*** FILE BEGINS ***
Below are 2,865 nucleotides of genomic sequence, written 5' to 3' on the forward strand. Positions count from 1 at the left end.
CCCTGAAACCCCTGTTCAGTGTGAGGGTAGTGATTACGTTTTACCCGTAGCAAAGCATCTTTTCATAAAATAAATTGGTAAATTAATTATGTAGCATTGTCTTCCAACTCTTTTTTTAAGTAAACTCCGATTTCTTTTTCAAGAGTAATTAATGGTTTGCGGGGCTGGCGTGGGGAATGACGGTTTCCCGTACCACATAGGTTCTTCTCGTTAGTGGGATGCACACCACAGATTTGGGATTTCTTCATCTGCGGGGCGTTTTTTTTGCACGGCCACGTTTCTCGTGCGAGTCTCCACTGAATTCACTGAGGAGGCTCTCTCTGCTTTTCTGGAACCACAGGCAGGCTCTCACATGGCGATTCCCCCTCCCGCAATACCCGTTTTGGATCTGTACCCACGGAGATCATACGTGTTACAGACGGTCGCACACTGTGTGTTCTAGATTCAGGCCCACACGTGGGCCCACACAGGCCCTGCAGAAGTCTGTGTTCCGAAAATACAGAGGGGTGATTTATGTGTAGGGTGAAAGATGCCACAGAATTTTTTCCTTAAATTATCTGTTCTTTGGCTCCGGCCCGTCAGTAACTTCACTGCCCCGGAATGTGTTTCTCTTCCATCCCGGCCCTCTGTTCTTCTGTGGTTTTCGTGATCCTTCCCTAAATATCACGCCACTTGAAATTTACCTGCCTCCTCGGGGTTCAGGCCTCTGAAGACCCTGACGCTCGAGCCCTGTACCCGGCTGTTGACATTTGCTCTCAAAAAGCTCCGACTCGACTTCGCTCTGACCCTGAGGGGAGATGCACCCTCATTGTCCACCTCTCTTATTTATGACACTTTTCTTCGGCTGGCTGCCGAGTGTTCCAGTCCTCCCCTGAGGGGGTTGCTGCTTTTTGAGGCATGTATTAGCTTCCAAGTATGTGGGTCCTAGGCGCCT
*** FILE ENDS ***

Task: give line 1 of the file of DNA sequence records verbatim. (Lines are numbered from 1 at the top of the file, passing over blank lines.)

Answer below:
Below are 2,865 nucleotides of genomic sequence, written 5' to 3' on the forward strand. Positions count from 1 at the left end.